The Making of Global Capitalism: The Political Economy Of American Empire
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The all-encompassing embrace of world capitalism at the beginning of the twenty-first century was generally attributed to the superiority of competitive markets. Globalization had appeared to be the natural outcome of this unstoppable process. But today, with global markets roiling and increasingly reliant on state intervention to stay afloat, it has become clear that markets and states aren’t straightforwardly opposing forces.
In this groundbreaking work, Leo Panitch and Sam Gindin demonstrate the intimate relationship between modern capitalism and the American state, including its role as an “informal empire” promoting free trade and capital movements. Through a powerful historical survey, they show how the US has superintended the restructuring of other states in favor of competitive markets and coordinated the management of increasingly frequent financial crises.
The Making of Global Capitalism, through its highly original analysis of the first great economic crisis of the twenty-first century, identifies the centrality of the social conflicts that occur within states rather than between them. These emerging fault lines hold out the possibility of new political movements transforming nation states and transcending global markets.
chairmanship of the Basel Committee on Banking Supervision was occupied by the president of the Federal Reserve Bank of New York, with the 120 economists employed there doing much of the research for the BIS and sharing data with the other central banks. This took place just as the BIS was turning its attention from the G10 to the rest of the world’s banking systems, beginning with an international conference attended by representatives of 140 countries to address the risks international banks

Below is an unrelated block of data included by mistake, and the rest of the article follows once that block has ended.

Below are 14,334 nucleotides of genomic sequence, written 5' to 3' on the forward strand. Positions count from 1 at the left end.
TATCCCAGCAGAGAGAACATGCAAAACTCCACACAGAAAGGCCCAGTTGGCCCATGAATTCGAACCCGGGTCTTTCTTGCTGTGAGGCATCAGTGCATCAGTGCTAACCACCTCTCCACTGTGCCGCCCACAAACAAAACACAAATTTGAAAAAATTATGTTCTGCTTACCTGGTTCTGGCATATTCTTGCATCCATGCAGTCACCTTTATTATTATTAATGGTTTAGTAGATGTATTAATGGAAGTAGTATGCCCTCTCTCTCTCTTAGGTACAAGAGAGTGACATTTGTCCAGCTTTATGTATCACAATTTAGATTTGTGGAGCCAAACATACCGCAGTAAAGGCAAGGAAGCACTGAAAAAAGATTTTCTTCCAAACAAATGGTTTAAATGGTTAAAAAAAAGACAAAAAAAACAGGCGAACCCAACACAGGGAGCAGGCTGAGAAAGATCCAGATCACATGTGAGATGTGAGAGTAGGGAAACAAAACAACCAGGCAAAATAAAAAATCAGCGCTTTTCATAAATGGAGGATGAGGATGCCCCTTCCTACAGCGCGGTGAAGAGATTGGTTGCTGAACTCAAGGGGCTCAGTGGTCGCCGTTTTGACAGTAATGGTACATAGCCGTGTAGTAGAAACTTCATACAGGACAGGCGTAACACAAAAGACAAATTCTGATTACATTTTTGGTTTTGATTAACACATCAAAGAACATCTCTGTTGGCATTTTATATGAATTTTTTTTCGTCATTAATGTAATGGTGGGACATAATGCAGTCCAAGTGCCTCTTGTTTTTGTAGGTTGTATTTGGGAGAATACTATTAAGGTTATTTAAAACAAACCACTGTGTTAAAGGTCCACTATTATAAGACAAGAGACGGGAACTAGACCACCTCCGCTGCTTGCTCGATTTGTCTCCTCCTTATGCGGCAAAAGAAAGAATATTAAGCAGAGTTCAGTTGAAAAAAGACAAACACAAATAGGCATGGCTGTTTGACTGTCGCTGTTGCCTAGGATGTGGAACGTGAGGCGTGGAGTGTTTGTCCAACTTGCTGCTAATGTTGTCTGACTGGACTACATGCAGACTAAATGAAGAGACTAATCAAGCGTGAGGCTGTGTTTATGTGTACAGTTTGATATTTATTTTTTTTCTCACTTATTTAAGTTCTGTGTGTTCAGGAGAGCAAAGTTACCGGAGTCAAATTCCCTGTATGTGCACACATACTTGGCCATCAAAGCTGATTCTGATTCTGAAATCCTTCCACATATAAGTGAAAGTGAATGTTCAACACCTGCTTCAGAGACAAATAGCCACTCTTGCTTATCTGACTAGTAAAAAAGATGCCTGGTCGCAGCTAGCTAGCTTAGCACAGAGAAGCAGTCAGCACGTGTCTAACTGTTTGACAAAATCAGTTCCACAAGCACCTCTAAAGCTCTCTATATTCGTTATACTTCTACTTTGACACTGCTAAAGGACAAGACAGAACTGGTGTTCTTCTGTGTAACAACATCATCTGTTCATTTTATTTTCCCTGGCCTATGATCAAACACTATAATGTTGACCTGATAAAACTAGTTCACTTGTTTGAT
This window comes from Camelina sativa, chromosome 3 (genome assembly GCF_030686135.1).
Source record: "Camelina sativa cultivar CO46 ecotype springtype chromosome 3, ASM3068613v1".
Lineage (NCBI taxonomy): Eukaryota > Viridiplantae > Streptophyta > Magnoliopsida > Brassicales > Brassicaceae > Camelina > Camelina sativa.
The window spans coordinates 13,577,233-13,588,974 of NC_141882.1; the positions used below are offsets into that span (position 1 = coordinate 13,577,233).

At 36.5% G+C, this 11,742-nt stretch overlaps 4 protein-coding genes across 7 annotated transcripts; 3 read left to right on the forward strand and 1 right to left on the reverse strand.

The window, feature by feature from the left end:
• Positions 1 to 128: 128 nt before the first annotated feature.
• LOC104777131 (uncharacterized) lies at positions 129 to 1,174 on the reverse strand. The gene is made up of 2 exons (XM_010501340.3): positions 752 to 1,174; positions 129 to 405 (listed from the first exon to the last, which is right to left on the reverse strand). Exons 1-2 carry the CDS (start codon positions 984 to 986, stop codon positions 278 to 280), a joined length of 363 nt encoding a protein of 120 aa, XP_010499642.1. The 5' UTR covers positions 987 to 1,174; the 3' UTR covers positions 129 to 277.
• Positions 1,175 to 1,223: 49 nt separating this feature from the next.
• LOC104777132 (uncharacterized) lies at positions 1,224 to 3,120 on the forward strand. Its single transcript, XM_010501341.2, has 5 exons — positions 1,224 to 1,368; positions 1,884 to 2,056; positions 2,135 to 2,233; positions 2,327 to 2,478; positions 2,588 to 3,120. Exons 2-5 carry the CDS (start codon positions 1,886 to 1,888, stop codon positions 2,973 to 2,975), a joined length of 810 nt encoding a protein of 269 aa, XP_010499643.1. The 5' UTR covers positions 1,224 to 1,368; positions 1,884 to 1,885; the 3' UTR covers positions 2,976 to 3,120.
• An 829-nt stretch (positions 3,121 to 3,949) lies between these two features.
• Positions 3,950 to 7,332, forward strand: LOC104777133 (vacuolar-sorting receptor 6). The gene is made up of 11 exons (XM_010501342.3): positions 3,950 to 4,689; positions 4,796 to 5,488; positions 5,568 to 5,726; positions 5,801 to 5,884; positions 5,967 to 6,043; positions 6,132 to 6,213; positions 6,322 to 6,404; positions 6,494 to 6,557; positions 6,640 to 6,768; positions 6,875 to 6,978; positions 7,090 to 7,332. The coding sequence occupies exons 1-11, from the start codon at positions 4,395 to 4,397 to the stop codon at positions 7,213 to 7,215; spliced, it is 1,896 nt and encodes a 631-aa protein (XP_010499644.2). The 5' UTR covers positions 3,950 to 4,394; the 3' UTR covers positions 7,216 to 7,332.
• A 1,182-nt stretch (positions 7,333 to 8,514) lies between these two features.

the role the US played as “consumer of last resort.” In true imperial fashion, the US fully shared its problems with the rest of the world. Given the role of US financial assets and consumer spending in global capitalism, illusions that other regions might be able avoid the crisis were quickly dispelled. But the centrality of the American state was at the same time made clearer than ever. Its key role in global crisis management was confirmed as the crisis unfolded, from the US Federal Reserve
far too much weight in his The Politics of War (New York: Vintage Books, 1968) to Secretary of State Hull’s free-trade pronouncements during World War II. It would once again have amounted to “transcendental false consciousness” to base policy on the notion that exports rather than domestic accumulation would save the US from another depression after the war. And Kolko was joined in this by many others who took it as a simple matter of fact that postwar policy was driven by the belief that “the
18 The most detailed account is still Wilson, American Business and Foreign Policy. 19 Maddison, Phases of Capitalist Development, Tables A8 and F4, pp. 175, 251. 20 “Considerable economic aid had been extended to Europe from the US after World War I, first by the Herbert Hoover–led relief and reconstruction effort and then by private capital speculating on a restoration of monetary stability and pre–World War I exchange rates . . . Post–World War I reconstruction loans had been sold as sound
but almost certainly collapse the global economic system.65 The truth of this observation could already be seen in the relationship the US established with Europe after the war. Since oil was “the largest single item in the dollar budget of most of the Marshall Plan countries,” its US administrators “kept up constant pressure on the companies to lower their prices and thus lower the dollar costs of ‘oiling’ European recovery”; the critical issue became how to “balance the US interest in